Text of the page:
Breastfeeding Myths And Facts That Every Mother Should Know
Mother's milk is the best gift for a newborn. We ask an expert to address popular myths on breastfeeding and talk about common facts that every new mother should know.
By Leena Ghosh • 8 min read
The birth of a baby is an occasion for celebration for the entire family. But, it is also a time when new mothers get a lot of suggestions and advice from well-meaning friends and relatives. From how much a baby should feed to the diet a new mother must follow, there are many myths regarding breastfeeding.
Lactation consultant, Dr Sonali Santhanam, separates fact from fiction and busts some popular myths about breastfeeding. Here they are:
Popular myths about breastfeeding
1. Myth: I can’t breastfeed when I take medication.
Very few medicines get into breast milk in concentrations high enough to affect the baby. If you need to take medicines while breastfeeding, ask your lactation consultant to work with your doctor to figure out the best alternatives.
2. Myth: I can’t breastfeed if I have mastitis or a breast infection.
You can breastfeed even with a breast infection. In fact, it’s important to continue feeding to keep your breasts empty. Sometimes, your baby may reject breast milk if it tastes salty. But, as long as the baby is happy to feed, mothers must continue to breastfeed.
3. Myth: Exercising when breastfeeding will make my milk sour and reduce my milk supply.
This is not true. Moderate exercise can boost your body’s metabolism and help produce more milk.
4. Myth: Babies may be allergic to the lactose in mother’s milk.
There is very little lactose in breast milk. However, there is a small possibility that a baby who is intolerant to cow milk protein may get exposed to it if the protein enters breast milk through the mom’s diet. In such cases, the baby may experience eczema, loose stools, blood or green mucous in stools, or show other signs of allergy.
5. Myth: If I bottle-feed my baby, she will develop nipple confusion and not latch to the breast.
While it’s true that babies may refuse the breast after drinking milk from a bottle, they do not do that because they are confused. When babies begin drinking from a bottle, they develop flow preference, as milk flows faster from a bottle. Therefore, they refuse breastfeeding because it takes more effort on their part.
6. Myth: Big breasts mean more milk.
That’s not true. Size does not matter.
Some more myths new mothers should know:
Basics new mothers get wrong
Breastfeeding is a skill that all new mothers need to learn. Following are some of the basics that first-time mothers get wrong at times:
- Most mothers know about the importance of a good latch. However, they think that the whole areola should fit in the baby’s mouth. This never happens. In fact, when feeding a baby, more areola should be visible above and less below the baby's mouth. It’s called an asymmetric latch.
- Mothers are often taught to tickle their baby’s ear to wake him up if he falls asleep while breastfeeding. This can be quite annoying for the baby. So, mothers should give gentle compression at the breast to wake the baby up. This will ensure good milk transfer and keep him interested in feeding.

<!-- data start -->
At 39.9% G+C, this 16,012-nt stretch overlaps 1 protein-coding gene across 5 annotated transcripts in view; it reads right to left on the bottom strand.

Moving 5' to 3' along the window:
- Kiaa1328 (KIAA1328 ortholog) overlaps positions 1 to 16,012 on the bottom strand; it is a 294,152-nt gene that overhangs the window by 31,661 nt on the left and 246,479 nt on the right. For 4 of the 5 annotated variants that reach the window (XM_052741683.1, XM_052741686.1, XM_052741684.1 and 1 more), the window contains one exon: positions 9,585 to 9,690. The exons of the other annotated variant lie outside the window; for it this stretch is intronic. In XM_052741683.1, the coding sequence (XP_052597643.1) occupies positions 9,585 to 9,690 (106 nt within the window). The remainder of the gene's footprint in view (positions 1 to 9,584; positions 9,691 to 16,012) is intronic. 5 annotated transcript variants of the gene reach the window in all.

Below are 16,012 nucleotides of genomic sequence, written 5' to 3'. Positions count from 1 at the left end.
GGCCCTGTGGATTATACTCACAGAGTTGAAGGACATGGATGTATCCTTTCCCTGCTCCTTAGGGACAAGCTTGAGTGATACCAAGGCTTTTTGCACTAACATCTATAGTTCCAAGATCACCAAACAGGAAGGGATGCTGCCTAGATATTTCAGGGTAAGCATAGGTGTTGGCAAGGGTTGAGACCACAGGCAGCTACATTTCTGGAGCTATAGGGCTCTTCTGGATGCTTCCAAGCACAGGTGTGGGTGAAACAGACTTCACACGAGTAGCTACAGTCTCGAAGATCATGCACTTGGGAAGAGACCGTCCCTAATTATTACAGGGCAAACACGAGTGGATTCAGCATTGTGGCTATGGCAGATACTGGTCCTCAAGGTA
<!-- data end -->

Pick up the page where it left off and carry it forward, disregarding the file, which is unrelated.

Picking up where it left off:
- New mothers tend to think that one bottle of formula at night will help babies sleep for longer and just one bottle won’t affect the mother-baby relationship. However, this isn't true. Although one bottle of formula can make a baby sleep for four hours, it will also prevent the stimulation at the breast, which can affect a mother’s milk supply. Also, feeding from a bottle can cause problems such as the development of thrush or flow preference, causing the baby to refuse feeding directly from the mother. These issues usually escalate quickly, and mothers can develop breast infection from not emptying the breasts frequently.
- Many mothers feed their babies from only one breast at each feed. It is recommended that a mother feed from one breast till it feels completely empty and the baby loses interest. She can always offer the second breast after burping the baby. Letting the baby feed on both breasts will keep the mother’s milk supply up and avoid breastfeeding issues that occur when the baby is around three months old.
- Babies cry for a feed usually when they are very hungry. Some early signs that your baby is hungry are: turning her head from side-to-side, smacking her lips or bringing her hand to her mouth. Mothers should not wait to feed their babies until they get very hungry. This develops a poor feeding pattern and the act of breastfeeding becomes more vigorous and painful.
"Breastfeeding is an instinctual and natural act, but it is also an art that is learned day by day" - La Leche League
Indeed, breastfeeding can be challenging at times and you get to learn something new about it all the time. But, do not get disheartened when you face hurdles. Talk to experts and to your doctor to seek help whenever you need it. After all, breast milk is the best milk and mothers always know what's best for their child!
Dr Sonali Santhanam is an American Board Certified Physical Therapist specialising in back pain and pelvic floor dysfunction. She has a Doctorate and a Masters degree from the University of Pittsburgh (USA). She is also a Certified HypnoBirthing Practitioner and Lactation Counsellor. A devoted mother of two, Dr Sonali’s perinatal programs support women from pre-conception to well after they have birthed their babies.
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